Shaun White Is Entering a New Era

Through five Winter Olympics, Shaun White made a career of always having tricks up his sleeve. Here are the winning strategies that continue to propel him even off the slopes.

Let Setbacks Set You Forward

When I first started snowboarding, the world was telling us it wasn’t a legitimate sport. I figured since nobody thought we were legitimate athletes, I didn’t need to train like one. I spent all my time on the mountain. It wasn’t until I got injured at the 2004 X Games that I started to put attention on how my body actually worked. I had a discoid meniscus [thicker and disc-shaped] in my right knee, and tore it doing a trick when I was 17. After surgery and a tough rehab process, I began to learn the basics. I read somewhere Andre Agassi never stretched before competing, so I decided I never would either, but created a dynamic routine to do after. I realized I’d been holding myself back. I started to think like an athlete for ways to get that edge.

Course Correct

I didn’t really start working out until 2015. I was disappointed with my results at the 2014 Olympics in Sochi and needed to change things up. I knew I could uplift my mental and physical state in the gym. I found a great physical therapist in Esther Lee, who’d worked with the Williams sisters during their tennis careers and started to reverse engineer my issues.

Snowboarder Shaun White in white jacket holding snowboard wearing dark sunglasses
Courtesy Image

My left side was more developed be- cause of the way I ride, and that needed to be remedied. Jason Walsh was one of the trainers I worked with to create a program that addressed that and build strength where I needed it. It included lots of rotational movements with med balls, cable machines and kettlebells. I developed my legs and core. Everything we did was low weight and high rep to prevent me from getting too bulky.

I still train like I did when I was competing. I talked to a lot of other older athletes when I was deciding to retire, and the one thing they all said was, “Don’t stop working out.” Those gym sessions are going to stay a way of life.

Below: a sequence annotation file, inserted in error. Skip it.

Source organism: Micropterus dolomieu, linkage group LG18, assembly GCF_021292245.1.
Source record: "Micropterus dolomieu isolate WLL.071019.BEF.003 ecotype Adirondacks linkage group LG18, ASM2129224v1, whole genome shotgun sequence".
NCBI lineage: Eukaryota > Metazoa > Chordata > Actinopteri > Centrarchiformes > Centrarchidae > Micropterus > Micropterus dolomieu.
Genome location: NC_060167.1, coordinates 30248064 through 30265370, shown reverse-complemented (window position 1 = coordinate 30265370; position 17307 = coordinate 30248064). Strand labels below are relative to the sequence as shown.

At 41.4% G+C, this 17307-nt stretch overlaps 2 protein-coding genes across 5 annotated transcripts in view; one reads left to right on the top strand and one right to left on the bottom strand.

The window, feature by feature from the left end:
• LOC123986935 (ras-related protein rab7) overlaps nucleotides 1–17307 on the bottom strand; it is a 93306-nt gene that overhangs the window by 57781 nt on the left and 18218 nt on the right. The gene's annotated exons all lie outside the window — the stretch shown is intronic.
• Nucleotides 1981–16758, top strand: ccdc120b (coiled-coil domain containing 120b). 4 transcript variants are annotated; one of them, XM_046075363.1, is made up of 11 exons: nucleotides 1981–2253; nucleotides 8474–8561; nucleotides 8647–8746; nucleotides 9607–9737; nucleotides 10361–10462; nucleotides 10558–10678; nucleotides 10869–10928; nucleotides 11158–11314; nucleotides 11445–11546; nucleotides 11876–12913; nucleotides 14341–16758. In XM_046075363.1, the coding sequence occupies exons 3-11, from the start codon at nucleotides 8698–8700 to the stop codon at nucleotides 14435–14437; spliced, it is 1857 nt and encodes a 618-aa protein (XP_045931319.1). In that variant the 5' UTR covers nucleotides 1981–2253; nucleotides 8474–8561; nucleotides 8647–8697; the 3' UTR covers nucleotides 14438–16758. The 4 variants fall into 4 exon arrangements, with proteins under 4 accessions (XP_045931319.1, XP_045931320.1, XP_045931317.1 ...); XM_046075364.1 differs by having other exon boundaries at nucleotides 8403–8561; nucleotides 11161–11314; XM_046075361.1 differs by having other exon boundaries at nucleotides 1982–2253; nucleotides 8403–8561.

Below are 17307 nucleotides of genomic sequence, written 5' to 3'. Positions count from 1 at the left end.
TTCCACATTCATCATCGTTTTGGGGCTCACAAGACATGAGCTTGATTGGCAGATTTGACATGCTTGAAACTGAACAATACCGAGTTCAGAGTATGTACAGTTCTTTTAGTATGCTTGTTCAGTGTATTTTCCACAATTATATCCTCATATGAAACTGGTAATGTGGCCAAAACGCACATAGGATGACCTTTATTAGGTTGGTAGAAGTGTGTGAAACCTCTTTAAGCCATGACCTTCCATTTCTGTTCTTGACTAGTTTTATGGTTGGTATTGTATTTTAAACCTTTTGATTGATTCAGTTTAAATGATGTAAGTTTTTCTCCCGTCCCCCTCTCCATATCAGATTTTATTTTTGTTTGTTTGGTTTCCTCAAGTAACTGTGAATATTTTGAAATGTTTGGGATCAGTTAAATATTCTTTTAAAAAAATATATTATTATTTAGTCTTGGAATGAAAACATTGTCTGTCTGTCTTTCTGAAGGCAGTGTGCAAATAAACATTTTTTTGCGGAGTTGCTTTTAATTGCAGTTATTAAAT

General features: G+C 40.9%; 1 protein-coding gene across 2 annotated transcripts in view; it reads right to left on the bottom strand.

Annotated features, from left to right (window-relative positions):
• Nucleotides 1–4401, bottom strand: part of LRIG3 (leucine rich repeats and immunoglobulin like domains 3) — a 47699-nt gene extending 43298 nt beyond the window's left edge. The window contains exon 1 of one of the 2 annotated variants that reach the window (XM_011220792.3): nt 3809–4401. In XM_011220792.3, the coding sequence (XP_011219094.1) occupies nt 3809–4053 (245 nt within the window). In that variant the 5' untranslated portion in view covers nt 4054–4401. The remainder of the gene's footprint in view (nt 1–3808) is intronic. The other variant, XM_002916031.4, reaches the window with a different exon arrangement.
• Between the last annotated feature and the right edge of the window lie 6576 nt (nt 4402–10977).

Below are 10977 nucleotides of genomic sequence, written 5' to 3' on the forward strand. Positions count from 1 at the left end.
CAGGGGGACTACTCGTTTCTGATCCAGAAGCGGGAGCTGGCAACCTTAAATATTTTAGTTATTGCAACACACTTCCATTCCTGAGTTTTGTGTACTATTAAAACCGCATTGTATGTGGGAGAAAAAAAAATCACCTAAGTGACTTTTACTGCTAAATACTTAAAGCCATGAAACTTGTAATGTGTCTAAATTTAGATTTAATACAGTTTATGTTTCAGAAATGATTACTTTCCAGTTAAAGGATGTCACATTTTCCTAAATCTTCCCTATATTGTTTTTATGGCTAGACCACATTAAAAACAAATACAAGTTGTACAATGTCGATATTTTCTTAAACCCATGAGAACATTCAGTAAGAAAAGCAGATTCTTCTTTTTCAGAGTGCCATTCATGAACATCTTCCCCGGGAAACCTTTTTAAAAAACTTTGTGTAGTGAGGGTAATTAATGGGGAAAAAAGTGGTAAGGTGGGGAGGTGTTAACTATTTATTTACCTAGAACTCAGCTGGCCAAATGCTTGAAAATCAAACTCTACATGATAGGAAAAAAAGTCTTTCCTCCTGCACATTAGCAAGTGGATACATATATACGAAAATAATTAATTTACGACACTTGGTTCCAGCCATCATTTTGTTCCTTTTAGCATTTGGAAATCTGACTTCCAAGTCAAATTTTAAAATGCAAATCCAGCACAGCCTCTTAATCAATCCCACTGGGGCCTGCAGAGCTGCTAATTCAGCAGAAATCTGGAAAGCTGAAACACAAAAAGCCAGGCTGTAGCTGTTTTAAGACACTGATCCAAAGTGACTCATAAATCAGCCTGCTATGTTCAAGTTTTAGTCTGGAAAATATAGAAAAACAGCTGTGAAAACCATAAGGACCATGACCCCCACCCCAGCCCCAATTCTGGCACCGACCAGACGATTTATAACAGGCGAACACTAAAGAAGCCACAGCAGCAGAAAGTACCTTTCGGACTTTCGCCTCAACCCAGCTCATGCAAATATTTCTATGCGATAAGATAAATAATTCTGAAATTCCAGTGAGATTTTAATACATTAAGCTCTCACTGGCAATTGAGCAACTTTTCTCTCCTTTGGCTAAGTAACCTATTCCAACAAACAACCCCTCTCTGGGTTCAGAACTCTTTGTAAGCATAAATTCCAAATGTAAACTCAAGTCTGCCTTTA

Pick Your Battles

One of the best practices I learned early was self-preservation. I was attempting gnarly tricks as a teenager, and one of the older pros told me to pick my battles. It was a lesson I also learned when I tried to return from my 2004 meniscus injury too early and got a bone bruise on one of my first jumps. I had to stay off the mountain for another three months thanks to that decision, and it was one that stuck with me. I stopped focusing on what sponsors were in the crowd or what cameras were pointed in my direction, and instead focused on whether or not it was a good choice for me.

There have been a number of times I’ve had to walk away from events. For example, when I qualified for the Olympic team for slopestyle. I knew there would be backlash. There were people who commented online or on TV, but in the end, it wasn’t going to be them in a wheelchair if something went wrong. There’s a stereotype of snowboarders and other extreme athletes as being crazy daredevils who take too many risks. I’m the opposite. Everything in my career and beyond has been calculated.

Retain Rituals

I’ve traveled a lot and have learned the importance of rituals on the road—especially at the Olympics on those stressful nights before competition. I got in the habit of bringing my own pillow, and when an event was particularly important, I flew my mattress across the world as well. I have a sound machine that plays rain forest noises that help bring me down. I got in the habit of taking cold-water plunges at the end of the day after training or competing. If there’s a lake nearby, I’ll jump into it, or if the hotel I’m staying at has a bathtub I’ll fill it with ice from the machine. I’ve also learned the value of long soaks in a hot bath with Epsom salt.

Stay in the Game

Even though I’m retiring from competition, I’m staying active, just diversifying what I do. These days I start most mornings with a protein shake or bowl of oatmeal and take a long bike ride. If I’m not getting that time outdoors on my Santa Cruz Bronson, I’m skateboarding to a meeting or going for a surf at the end of the day. I don’t plan on slowing down on the snowboard, either. I get on the mountain plenty to test out new gear for my label, Whitespace. It’s the only place I find true peace. I’m lucky that I’ve fallen for a sport I can do on my own. I want to keep riding the halfpipe as long as possible, and even if I’m no longer competing for medals, there are still tricks to discover.

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